Inflammation of the esophageal epithelium is a hallmark of eosinophilic esophagitis (EoE), an emerging chronic allergic disease. Herein, we probed human esophageal epithelial cells at single-cell resolution during homeostasis and EoE. During allergic inflammation, the epithelial differentiation program was blocked, leading to loss of KRT6hi differentiated populations and expansion of TOP2hi proliferating, DSPhi transitioning, and SERPINB3hi transitioning populations; however, there was stability of the stem cell–enriched PDPNhi basal epithelial compartment. This differentiation program blockade was associated with dysregulation of transcription factors, including nuclear receptor signalers, in the most differentiated epithelial cells and altered NOTCH-related cell-to-cell communication. Each epithelial population expressed genes with allergic disease risk variants, supporting their functional interplay. The esophageal epithelium differed notably between EoE in histologic remission and controls, indicating that remission is a transitory state poised to relapse. Collectively, our data uncover the dynamic nature of the inflamed human esophageal epithelium and provide a framework to better understand esophageal health and disease.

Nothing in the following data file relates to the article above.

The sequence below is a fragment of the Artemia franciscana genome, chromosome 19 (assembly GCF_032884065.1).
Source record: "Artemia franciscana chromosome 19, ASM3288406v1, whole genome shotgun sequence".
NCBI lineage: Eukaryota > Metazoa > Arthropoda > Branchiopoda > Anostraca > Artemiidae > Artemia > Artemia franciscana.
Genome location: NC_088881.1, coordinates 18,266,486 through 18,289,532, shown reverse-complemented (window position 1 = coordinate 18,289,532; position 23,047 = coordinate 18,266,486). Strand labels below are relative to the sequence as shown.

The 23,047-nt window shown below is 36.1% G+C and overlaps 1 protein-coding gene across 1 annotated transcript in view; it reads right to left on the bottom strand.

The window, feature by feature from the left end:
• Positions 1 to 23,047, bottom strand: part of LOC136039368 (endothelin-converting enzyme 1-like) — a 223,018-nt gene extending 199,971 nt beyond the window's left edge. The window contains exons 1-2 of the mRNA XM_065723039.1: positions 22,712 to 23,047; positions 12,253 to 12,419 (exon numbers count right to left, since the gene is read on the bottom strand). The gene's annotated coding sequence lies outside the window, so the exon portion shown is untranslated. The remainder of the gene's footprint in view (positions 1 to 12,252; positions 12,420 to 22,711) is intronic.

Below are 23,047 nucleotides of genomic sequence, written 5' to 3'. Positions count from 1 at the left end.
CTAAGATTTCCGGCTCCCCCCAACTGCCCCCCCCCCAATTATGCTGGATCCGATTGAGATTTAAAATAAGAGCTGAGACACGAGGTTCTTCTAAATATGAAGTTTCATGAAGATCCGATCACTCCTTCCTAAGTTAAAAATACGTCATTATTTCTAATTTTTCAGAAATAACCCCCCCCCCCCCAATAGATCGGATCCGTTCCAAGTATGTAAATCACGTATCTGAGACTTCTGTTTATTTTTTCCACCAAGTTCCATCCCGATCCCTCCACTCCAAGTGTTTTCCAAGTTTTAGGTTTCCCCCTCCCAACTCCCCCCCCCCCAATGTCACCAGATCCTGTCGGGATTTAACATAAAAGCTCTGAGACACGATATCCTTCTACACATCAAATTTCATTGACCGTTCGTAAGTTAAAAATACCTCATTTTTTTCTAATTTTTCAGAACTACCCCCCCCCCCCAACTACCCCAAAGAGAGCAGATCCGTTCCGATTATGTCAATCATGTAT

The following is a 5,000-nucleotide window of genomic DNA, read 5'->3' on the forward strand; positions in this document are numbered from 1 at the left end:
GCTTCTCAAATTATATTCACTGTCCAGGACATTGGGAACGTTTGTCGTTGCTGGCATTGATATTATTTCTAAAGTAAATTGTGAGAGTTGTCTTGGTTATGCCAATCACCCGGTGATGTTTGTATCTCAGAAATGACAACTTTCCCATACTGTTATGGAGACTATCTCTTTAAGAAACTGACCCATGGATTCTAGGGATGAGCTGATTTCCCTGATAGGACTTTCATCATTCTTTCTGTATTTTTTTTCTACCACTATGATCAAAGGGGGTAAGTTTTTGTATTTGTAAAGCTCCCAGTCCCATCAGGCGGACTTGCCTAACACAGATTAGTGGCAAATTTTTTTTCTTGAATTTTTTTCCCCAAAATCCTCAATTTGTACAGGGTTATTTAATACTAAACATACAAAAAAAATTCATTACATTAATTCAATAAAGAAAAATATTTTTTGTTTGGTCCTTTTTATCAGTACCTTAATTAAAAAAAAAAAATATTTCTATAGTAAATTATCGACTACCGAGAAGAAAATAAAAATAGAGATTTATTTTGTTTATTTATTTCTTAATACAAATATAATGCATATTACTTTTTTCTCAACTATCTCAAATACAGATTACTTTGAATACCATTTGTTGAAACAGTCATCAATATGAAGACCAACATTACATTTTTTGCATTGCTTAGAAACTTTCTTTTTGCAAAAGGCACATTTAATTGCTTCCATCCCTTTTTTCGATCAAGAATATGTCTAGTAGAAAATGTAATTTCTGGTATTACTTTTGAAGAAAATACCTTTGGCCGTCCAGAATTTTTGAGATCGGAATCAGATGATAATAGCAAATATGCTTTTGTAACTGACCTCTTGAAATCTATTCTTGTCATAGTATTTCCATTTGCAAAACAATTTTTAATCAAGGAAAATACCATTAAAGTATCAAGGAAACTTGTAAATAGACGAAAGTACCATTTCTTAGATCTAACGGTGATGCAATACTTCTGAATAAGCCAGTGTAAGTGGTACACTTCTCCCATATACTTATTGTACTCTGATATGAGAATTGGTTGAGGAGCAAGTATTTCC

Mark Rochman, Ting Wen, Michael Kotliar, Phillip J. Dexheimer, Netali Ben-Baruch Morgenstern, Julie M. Caldwell, Hee-Woong Lim, Marc E. Rothenberg